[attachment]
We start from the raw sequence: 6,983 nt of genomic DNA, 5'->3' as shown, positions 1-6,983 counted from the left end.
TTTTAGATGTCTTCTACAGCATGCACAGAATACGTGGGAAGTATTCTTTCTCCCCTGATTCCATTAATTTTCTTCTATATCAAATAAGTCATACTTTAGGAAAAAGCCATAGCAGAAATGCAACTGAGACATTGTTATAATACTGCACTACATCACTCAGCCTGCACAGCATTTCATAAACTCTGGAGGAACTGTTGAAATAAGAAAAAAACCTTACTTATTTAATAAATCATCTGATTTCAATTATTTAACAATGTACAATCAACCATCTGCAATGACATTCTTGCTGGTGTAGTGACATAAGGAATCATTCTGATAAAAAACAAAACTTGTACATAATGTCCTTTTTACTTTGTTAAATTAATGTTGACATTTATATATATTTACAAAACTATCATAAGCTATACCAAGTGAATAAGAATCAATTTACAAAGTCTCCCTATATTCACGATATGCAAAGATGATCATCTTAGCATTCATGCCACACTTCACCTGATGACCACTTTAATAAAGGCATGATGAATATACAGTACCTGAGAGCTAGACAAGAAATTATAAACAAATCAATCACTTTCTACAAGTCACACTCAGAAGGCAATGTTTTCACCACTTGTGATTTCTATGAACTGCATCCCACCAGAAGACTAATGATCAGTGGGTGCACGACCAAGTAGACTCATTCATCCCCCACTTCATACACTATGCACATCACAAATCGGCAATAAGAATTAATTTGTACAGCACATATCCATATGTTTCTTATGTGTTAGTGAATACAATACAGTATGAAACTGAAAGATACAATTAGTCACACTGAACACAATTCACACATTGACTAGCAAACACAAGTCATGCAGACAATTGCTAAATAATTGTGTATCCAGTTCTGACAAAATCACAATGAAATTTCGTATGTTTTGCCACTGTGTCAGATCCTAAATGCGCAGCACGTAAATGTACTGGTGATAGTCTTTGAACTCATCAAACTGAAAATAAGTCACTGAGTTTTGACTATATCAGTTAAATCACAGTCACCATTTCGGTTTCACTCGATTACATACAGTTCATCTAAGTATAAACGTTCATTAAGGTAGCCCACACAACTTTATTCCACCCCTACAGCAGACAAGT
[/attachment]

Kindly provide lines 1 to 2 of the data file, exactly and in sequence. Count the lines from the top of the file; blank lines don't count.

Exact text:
We start from the raw sequence: 6,983 nt of genomic DNA, 5'->3' as shown, positions 1-6,983 counted from the left end.
TTTTAGATGTCTTCTACAGCATGCACAGAATACGTGGGAAGTATTCTTTCTCCCCTGATTCCATTAATTTTCTTCTATATCAAATAAGTCATACTTTAGGAAAAAGCCATAGCAGAAATGCAACTGAGACATTGTTATAATACTGCACTACATCACTCAGCCTGCACAGCATTTCATAAACTCTGGAGGAACTGTTGAAATAAGAAAAAAACCTTACTTATTTAATAAATCATCTGATTTCAATTATTTAACAATGTACAATCAACCATCTGCAATGACATTCTTGCTGGTGTAGTGACATAAGGAATCATTCTGATAAAAAACAAAACTTGTACATAATGTCCTTTTTACTTTGTTAAATTAATGTTGACATTTATATATATTTACAAAACTATCATAAGCTATACCAAGTGAATAAGAATCAATTTACAAAGTCTCCCTATATTCACGATATGCAAAGATGATCATCTTAGCATTCATGCCACACTTCACCTGATGACCACTTTAATAAAGGCATGATGAATATACAGTACCTGAGAGCTAGACAAGAAATTATAAACAAATCAATCACTTTCTACAAGTCACACTCAGAAGGCAATGTTTTCACCACTTGTGATTTCTATGAACTGCATCCCACCAGAAGACTAATGATCAGTGGGTGCACGACCAAGTAGACTCATTCATCCCCCACTTCATACACTATGCACATCACAAATCGGCAATAAGAATTAATTTGTACAGCACATATCCATATGTTTCTTATGTGTTAGTGAATACAATACAGTATGAAACTGAAAGATACAATTAGTCACACTGAACACAATTCACACATTGACTAGCAAACACAAGTCATGCAGACAATTGCTAAATAATTGTGTATCCAGTTCTGACAAAATCACAATGAAATTTCGTATGTTTTGCCACTGTGTCAGATCCTAAATGCGCAGCACGTAAATGTACTGGTGATAGTCTTTGAACTCATCAAACTGAAAATAAGTCACTGAGTTTTGACTATATCAGTTAAATCACAGTCACCATTTCGGTTTCACTCGATTACATACAGTTCATCTAAGTATAAACGTTCATTAAGGTAGCCCACACAACTTTATTCCACCCCTACAGCAGACAAGT